Cortendo is coming to America. Founded in Sweden, the little biotech has a new CEO who's building the executive team in the Philadelphia area. And he's dropping plans for a listing on the Oslo exchange in favor of a U.S. IPO after raising $11 million in bridge financing.
|Cortendo CEO Matthew Pauls|
The big idea at Cortendo is to take an existing drug--ketoconazole, which is used off-label for Cushing's disease--and tinker with it to make it safer and more effective. HealthCap, the Third Swedish National Pension Fund ("AP3"), Storebrand and Arctic Fund Management are putting up the venture round. And their money is funding an on-going Phase III study designed to make their case with the FDA.
"It is a nice bridge to the U.S. which also allows us from funding perspective to drive that critically important Phase III to closure," says CEO Matthew Pauls, an ex-Shire ($SHPG) and Insmed exec from the commercial side of the industry who joined the company a couple of months ago.
Cushing's is characterized by elevated levels of cortisol, which trigger a host of serious and potentially lethal side effects. The new drug--dubbed COR-003--is designed to hit key enzymes in the cortisol synthesis pathway, using a more targeted segment of ketoconazole.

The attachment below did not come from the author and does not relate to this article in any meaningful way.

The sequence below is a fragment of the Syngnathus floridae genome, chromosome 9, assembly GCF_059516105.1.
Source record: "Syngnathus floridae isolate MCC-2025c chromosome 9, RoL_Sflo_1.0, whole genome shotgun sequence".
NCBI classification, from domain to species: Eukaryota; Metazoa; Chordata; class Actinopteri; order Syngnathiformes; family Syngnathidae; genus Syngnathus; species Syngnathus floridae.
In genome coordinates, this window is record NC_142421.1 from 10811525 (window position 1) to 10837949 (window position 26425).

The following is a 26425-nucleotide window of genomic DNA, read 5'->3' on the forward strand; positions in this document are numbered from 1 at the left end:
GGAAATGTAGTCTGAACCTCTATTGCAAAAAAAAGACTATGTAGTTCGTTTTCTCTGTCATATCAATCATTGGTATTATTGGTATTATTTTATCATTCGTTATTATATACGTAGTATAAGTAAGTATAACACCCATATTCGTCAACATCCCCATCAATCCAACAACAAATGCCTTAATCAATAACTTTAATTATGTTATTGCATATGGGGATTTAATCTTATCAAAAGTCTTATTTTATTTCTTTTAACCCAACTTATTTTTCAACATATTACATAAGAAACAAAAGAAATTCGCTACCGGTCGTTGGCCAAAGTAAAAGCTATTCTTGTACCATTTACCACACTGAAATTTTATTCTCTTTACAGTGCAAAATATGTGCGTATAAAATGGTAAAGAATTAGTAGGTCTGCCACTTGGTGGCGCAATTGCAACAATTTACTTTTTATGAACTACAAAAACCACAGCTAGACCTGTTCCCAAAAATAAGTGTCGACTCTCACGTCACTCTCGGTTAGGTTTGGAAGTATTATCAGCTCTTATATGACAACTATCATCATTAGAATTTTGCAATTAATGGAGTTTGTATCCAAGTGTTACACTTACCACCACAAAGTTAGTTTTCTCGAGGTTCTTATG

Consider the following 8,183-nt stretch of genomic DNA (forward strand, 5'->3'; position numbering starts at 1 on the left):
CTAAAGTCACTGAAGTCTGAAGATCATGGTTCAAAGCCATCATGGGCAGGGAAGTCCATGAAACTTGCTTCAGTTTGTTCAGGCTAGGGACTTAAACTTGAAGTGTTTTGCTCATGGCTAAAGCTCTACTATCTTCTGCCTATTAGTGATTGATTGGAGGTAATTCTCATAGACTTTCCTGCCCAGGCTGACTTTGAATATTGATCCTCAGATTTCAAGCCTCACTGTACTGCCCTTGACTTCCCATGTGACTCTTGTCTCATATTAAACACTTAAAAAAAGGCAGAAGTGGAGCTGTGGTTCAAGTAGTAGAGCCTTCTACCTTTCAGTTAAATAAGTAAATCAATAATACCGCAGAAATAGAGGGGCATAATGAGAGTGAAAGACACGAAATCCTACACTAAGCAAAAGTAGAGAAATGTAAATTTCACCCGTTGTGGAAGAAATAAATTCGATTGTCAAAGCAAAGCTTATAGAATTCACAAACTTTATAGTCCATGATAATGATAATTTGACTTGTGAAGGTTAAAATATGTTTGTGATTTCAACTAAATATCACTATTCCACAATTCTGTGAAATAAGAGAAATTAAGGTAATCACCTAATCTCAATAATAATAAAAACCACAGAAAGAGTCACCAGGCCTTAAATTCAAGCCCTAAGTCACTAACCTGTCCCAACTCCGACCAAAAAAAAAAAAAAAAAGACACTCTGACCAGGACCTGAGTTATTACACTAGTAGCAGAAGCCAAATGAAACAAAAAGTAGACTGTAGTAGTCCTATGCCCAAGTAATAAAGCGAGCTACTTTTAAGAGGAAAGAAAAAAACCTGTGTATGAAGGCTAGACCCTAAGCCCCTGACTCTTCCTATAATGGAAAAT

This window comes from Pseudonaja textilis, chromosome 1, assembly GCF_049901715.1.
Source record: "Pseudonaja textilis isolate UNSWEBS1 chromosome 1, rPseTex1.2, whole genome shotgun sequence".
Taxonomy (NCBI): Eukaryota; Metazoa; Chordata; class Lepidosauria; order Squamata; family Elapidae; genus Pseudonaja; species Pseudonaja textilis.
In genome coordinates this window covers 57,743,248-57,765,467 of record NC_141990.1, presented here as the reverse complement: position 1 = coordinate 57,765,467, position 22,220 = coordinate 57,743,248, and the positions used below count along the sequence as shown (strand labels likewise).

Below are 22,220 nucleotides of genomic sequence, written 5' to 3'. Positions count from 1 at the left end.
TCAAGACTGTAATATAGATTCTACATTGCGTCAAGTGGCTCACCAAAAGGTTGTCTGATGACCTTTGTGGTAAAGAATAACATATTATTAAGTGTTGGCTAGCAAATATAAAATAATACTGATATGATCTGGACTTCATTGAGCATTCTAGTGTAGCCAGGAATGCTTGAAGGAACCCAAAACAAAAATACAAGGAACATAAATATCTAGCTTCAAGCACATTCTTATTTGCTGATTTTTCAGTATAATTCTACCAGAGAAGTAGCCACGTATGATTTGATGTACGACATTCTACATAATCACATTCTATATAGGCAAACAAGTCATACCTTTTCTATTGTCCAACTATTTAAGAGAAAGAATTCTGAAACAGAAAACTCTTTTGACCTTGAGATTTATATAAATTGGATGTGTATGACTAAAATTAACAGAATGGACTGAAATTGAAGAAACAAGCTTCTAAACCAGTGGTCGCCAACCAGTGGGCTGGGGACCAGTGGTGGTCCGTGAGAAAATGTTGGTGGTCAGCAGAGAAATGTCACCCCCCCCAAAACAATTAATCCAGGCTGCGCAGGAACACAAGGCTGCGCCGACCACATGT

"We took basically the better half of the molecule and are using it explicitly for Cushing's syndrome," says the CEO. Now Cortendo--which is run by a core team of 6, which Pauls plans to expand--will drive for final late-stage data in 2017, setting up a prospective application with the FDA that could allow the company to proceed with plans to create its own commercial operations.
There are about 20,000 to 25,000 Cushing's patients in the U.S., adds Pauls, with maybe 30,000 to 40,000 in Europe. About half of those patients can expect surgery to address the disease, with the rest candidates for medicinal therapies.
The U.S. represents the company's largest market opportunity, says Pauls. So it makes sense to drop the Oslo listing in favor of a U.S. exchange. Exactly when that filing could come and where, he adds, hasn't been determined yet.
- here's the release